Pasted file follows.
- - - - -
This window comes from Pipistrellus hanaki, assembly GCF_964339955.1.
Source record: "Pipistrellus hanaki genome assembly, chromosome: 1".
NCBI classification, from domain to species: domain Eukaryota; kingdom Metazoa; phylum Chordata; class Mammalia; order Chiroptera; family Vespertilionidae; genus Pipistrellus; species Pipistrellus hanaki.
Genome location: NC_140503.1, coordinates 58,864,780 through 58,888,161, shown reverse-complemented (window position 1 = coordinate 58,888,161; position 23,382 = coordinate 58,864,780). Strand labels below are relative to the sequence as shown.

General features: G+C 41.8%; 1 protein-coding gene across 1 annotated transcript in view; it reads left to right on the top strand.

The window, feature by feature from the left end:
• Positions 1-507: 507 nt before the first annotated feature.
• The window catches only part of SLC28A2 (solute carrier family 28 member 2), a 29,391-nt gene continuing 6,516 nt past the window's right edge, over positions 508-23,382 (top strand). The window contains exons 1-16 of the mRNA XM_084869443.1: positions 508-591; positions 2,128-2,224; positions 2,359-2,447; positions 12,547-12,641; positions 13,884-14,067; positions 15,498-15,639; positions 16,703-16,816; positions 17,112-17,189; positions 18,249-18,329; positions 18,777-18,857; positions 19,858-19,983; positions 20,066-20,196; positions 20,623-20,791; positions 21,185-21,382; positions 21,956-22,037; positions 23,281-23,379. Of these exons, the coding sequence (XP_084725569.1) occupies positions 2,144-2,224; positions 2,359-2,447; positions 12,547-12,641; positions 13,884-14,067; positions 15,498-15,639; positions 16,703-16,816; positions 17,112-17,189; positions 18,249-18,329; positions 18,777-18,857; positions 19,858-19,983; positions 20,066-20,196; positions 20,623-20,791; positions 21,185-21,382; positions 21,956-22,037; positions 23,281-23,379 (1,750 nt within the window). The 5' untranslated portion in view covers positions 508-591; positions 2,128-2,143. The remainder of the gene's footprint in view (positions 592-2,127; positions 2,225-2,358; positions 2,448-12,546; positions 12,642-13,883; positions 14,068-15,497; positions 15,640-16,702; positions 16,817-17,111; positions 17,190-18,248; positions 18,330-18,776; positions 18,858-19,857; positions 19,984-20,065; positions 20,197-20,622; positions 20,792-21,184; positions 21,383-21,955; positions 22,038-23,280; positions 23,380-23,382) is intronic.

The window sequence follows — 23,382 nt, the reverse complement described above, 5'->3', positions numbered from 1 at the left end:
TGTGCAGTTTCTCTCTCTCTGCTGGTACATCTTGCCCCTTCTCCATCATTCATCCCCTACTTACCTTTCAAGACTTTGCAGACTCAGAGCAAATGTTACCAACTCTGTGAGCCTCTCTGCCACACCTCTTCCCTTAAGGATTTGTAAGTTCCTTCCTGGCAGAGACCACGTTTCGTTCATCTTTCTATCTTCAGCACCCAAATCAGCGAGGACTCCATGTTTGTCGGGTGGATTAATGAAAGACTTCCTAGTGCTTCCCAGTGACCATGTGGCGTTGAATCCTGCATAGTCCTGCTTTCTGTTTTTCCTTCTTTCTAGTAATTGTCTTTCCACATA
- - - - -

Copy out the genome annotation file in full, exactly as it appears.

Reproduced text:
This window comes from Pipistrellus hanaki, assembly GCF_964339955.1.
Source record: "Pipistrellus hanaki genome assembly, chromosome: 1".
NCBI classification, from domain to species: domain Eukaryota; kingdom Metazoa; phylum Chordata; class Mammalia; order Chiroptera; family Vespertilionidae; genus Pipistrellus; species Pipistrellus hanaki.
Genome location: NC_140503.1, coordinates 58,864,780 through 58,888,161, shown reverse-complemented (window position 1 = coordinate 58,888,161; position 23,382 = coordinate 58,864,780). Strand labels below are relative to the sequence as shown.

General features: G+C 41.8%; 1 protein-coding gene across 1 annotated transcript in view; it reads left to right on the top strand.

The window, feature by feature from the left end:
• Positions 1-507: 507 nt before the first annotated feature.
• The window catches only part of SLC28A2 (solute carrier family 28 member 2), a 29,391-nt gene continuing 6,516 nt past the window's right edge, over positions 508-23,382 (top strand). The window contains exons 1-16 of the mRNA XM_084869443.1: positions 508-591; positions 2,128-2,224; positions 2,359-2,447; positions 12,547-12,641; positions 13,884-14,067; positions 15,498-15,639; positions 16,703-16,816; positions 17,112-17,189; positions 18,249-18,329; positions 18,777-18,857; positions 19,858-19,983; positions 20,066-20,196; positions 20,623-20,791; positions 21,185-21,382; positions 21,956-22,037; positions 23,281-23,379. Of these exons, the coding sequence (XP_084725569.1) occupies positions 2,144-2,224; positions 2,359-2,447; positions 12,547-12,641; positions 13,884-14,067; positions 15,498-15,639; positions 16,703-16,816; positions 17,112-17,189; positions 18,249-18,329; positions 18,777-18,857; positions 19,858-19,983; positions 20,066-20,196; positions 20,623-20,791; positions 21,185-21,382; positions 21,956-22,037; positions 23,281-23,379 (1,750 nt within the window). The 5' untranslated portion in view covers positions 508-591; positions 2,128-2,143. The remainder of the gene's footprint in view (positions 592-2,127; positions 2,225-2,358; positions 2,448-12,546; positions 12,642-13,883; positions 14,068-15,497; positions 15,640-16,702; positions 16,817-17,111; positions 17,190-18,248; positions 18,330-18,776; positions 18,858-19,857; positions 19,984-20,065; positions 20,197-20,622; positions 20,792-21,184; positions 21,383-21,955; positions 22,038-23,280; positions 23,380-23,382) is intronic.

The window sequence follows — 23,382 nt, the reverse complement described above, 5'->3', positions numbered from 1 at the left end:
TGTGCAGTTTCTCTCTCTCTGCTGGTACATCTTGCCCCTTCTCCATCATTCATCCCCTACTTACCTTTCAAGACTTTGCAGACTCAGAGCAAATGTTACCAACTCTGTGAGCCTCTCTGCCACACCTCTTCCCTTAAGGATTTGTAAGTTCCTTCCTGGCAGAGACCACGTTTCGTTCATCTTTCTATCTTCAGCACCCAAATCAGCGAGGACTCCATGTTTGTCGGGTGGATTAATGAAAGACTTCCTAGTGCTTCCCAGTGACCATGTGGCGTTGAATCCTGCATAGTCCTGCTTTCTGTTTTTCCTTCTTTCTAGTAATTGTCTTTCCACATA